Boeing 777-200ER and its new routes are creating buzz among employees, passengers
BY MAUREEN JENKINS
There are a lot of airlines that transport passengers across continents. But what sets carriers apart on these long flights are the details. Passenger comfort. The latest in-flight technology. Plentiful and easily accessible storage. A smooth, quiet ride that almost makes fliers forget that they're in the air for eight hours or more. But for an airline, no detail is more important than the airplane itself.
Alitalia considers in-flight service with distinctive style its trademark. And that's what the Italian state carrier—which introduced a state-of-the-art 777-200ER to its New York City-Rome route in November—is counting on to distinguish its long-haul service from its competitors'. The new 777s' flight attendants are among the carrier's most experienced, helping ensure top-notch service throughout the airplane's two cabins. The airplanes are "veritable lounges in the clouds," an Alitalia brochure claims.
The airline introduced its first 777-200ER, named "Taormina," to employees at Rome's Fiumicino Leonardo da Vinci airport during a Nov. 8 ceremony that the employees still mention months later with genuine enthusiasm.
Just as the 777 generated excitement among the employee ranks—and especially among the flight attendants who service the New York City- and Tokyo-Rome flights—it also has become a cornerstone of Alitalia's long-haul business strategy. Purchased to eventually replace the McDonnell Douglas-built MD-11s and Boeing 747-200s on transcontinental passenger routes, Alitalia management views the 777 as a key piece of the airline's revitalized fleet.
"The company has not been involved in any new type of airplane for a long time," said Agostino Cassaro, Alitalia vice president of Fleet Development and Asset Management. "We worked with Boeing on the ‘Working Together' concept. We were able to define an airplane best for us with the support of the Boeing team.
"At the end of the story, what has been selected is the best of what was on the market."
For Alitalia, the 777 makes good business sense. The new staple in the airline's long-range network, the twin-engine airplane is energy efficient. It features technologically advanced design and passenger comfort and convenience. With a range of 7,730 nautical miles (14,316 km) and a seat count of 291, it allows the airline to transport passengers to key destinations efficiently while helping Alitalia reduce the types of aircraft it uses on intercontinental routes. And it also makes the carrier a more valuable partner within the Sky Team Alliance, which includes Delta Air Lines, Air France, Aeromexico and Korean Air. Both Delta and Air France operate 777s.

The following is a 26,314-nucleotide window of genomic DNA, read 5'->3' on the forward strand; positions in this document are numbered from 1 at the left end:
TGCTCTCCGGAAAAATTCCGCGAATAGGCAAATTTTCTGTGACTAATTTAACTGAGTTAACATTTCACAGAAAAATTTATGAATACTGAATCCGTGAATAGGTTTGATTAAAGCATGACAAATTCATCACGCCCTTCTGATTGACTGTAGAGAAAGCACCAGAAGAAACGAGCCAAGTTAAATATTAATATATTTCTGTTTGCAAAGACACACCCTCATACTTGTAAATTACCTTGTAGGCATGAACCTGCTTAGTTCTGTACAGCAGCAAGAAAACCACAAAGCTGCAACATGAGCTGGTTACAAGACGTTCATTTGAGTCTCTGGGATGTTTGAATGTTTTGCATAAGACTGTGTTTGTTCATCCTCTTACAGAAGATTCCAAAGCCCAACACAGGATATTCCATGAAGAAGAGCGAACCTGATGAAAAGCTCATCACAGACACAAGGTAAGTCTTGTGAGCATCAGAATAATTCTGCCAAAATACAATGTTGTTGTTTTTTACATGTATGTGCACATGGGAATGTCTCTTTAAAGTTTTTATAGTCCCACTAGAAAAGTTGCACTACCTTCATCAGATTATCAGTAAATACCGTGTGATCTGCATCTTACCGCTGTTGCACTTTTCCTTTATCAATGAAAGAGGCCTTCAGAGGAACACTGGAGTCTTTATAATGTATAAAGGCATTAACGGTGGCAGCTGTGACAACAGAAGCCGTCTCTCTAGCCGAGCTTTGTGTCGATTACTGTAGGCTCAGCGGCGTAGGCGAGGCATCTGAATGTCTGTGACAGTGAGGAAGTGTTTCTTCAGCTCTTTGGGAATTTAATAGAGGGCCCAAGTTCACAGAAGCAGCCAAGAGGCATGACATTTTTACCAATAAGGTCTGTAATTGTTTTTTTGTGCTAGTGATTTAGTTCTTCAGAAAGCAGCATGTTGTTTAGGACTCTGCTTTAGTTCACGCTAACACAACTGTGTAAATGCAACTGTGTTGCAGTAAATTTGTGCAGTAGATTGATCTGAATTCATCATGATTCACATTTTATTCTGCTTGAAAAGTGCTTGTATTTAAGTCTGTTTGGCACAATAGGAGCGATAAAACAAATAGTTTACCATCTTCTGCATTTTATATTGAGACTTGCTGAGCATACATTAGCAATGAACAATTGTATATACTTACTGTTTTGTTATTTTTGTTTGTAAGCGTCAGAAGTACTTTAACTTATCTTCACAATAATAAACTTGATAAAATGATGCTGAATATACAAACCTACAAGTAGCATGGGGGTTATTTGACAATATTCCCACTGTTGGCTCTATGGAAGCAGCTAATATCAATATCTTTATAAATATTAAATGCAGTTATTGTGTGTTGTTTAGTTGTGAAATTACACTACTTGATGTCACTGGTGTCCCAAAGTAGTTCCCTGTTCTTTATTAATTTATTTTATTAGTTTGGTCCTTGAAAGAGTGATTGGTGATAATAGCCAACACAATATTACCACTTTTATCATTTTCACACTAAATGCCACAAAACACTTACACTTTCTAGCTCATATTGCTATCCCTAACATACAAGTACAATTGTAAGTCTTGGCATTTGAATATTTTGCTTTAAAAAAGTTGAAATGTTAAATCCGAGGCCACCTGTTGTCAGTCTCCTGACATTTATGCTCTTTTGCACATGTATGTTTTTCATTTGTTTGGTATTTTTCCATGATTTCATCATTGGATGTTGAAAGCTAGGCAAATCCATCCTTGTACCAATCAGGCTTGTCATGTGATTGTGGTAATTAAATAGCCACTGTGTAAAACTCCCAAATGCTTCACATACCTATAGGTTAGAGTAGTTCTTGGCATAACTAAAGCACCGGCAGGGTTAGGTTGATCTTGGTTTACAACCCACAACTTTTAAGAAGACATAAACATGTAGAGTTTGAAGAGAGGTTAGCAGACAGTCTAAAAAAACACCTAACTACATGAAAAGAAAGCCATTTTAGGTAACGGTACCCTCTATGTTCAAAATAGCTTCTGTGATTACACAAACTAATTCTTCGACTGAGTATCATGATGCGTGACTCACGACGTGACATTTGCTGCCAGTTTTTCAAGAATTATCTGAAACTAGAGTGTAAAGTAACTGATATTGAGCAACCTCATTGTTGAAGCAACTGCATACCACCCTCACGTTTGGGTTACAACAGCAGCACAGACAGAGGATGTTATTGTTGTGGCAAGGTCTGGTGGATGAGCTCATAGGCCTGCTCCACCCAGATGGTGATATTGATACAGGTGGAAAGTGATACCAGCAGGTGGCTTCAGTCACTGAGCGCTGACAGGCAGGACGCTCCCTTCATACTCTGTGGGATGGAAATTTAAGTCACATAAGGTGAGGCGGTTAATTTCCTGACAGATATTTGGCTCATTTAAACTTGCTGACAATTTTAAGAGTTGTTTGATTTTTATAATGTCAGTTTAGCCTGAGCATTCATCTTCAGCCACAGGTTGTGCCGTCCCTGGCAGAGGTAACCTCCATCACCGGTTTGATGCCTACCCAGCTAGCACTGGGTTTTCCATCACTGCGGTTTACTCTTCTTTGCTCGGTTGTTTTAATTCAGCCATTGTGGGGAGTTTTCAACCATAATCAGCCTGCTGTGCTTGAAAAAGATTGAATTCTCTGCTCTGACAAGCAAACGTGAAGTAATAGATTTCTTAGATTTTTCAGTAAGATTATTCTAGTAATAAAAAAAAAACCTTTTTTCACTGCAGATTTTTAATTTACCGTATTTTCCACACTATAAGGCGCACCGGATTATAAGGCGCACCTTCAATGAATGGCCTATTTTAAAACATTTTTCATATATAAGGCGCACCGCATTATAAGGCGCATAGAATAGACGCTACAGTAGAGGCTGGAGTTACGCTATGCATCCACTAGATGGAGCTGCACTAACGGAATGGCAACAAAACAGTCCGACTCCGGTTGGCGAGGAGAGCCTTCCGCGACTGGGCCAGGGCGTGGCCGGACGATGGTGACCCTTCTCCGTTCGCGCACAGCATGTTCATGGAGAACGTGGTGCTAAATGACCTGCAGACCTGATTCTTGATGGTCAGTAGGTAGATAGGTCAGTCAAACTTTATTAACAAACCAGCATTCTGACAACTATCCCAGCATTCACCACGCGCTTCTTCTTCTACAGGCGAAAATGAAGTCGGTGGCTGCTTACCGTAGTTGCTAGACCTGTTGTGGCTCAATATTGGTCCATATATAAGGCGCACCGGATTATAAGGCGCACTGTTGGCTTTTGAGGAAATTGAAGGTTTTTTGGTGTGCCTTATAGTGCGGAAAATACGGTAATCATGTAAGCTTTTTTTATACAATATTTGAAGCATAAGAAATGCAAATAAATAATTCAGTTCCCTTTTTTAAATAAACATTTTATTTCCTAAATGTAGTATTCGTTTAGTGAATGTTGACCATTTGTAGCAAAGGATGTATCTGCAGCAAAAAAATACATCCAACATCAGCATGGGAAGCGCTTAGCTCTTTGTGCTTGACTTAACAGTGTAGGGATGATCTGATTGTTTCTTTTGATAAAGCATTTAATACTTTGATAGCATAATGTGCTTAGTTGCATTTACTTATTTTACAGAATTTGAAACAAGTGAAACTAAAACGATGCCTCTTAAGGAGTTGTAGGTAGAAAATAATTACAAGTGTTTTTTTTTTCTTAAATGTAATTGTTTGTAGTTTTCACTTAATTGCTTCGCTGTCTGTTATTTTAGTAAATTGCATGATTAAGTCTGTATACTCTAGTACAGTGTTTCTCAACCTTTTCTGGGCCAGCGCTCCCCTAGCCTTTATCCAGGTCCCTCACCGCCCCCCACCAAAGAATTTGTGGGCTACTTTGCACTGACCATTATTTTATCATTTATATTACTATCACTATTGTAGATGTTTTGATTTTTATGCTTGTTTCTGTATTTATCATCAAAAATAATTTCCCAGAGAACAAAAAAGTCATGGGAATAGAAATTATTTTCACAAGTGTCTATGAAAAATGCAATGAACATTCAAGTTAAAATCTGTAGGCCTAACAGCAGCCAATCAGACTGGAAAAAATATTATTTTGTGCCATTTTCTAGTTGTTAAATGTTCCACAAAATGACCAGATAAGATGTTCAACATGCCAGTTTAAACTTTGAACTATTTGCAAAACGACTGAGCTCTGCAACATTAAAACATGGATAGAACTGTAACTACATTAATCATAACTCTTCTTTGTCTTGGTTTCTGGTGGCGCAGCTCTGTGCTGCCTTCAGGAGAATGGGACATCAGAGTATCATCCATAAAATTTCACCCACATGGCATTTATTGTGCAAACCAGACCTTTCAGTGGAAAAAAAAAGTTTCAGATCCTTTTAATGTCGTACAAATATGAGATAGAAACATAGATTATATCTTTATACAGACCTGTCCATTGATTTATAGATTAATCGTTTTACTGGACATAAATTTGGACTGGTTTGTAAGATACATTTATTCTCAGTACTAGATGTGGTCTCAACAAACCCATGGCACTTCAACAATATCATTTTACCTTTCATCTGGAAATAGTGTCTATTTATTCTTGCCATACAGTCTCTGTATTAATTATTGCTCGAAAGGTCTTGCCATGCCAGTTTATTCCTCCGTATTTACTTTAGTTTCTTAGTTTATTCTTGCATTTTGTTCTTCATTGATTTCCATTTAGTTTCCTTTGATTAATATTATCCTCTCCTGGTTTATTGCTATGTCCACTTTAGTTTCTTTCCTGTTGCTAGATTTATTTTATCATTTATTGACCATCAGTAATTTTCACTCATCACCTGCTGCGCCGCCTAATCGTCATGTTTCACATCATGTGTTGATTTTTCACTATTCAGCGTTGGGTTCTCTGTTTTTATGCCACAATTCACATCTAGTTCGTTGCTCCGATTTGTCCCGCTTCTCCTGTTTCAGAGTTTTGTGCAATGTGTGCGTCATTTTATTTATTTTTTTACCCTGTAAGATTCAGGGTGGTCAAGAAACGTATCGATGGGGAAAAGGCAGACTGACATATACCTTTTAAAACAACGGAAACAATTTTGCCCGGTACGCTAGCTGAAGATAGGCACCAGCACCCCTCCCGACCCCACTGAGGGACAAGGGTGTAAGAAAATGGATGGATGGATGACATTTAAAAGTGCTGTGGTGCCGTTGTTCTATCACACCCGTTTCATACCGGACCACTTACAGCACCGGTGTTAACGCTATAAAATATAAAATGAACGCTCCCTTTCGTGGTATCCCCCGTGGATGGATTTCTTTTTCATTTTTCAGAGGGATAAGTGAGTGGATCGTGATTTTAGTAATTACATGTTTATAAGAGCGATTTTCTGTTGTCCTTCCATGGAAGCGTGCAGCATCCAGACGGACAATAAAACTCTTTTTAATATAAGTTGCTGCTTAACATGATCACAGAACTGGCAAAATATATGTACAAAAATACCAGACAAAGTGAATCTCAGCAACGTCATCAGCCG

"We have an integrated network with our Sky Team partners," said Andrea Zannoni, Alitalia manager of Foreign Press and Corporate issues. "And the 777 is the way we manage to invest in that market."
Alitalia's 777 purchase, adds Jim Frank, Boeing Commercial Airplanes Sales Director, Europe, "was a chance to re-launch the airline in terms of having a premier product for long-haul operations."
This first Alitalia 777 delivery—and first commercial flight from Rome to New York in November—also has been a source of pride for those at Boeing Commercial Airplanes, which has been a partner with its Italian client from the start.
Witnessing his customer's excitement about its new 777 made an indelible impression on John Monroe, 777 program management director, who attended last fall's delivery celebration in Rome.
"We've delivered 400-and-some-odd of these airplanes," Monroe said, "but this was an employee event. They're very proud of their airline, proud of their heritage."
At the event, Monroe remembered hearing "how this airplane is the beginning of the new Alitalia. I think statements like that are very important."
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At Alitalia, distinctive style is a hallmark of the airline's service, said Chief Purser Romolo Ansuini. Perhaps as a subconscious tribute to Italy's reputation as an international center of moda, or fashion, the flight attendants gracefully glide down the 777's twin aisles—the men in black, tuxedo-like suits, the women in scarf-tucked white blouses and Alitalia's trademark green blazers.
"Alitalia is a synonym for elegance and style," Ansuini told Boeing Frontiers during a recent Flight 611 from New York to Rome. He recounted an anecdote about an affluent Italian couple that recently chose to fly his airline's new 777, rather than the Concorde, on the 4,270-mile flight to Rome.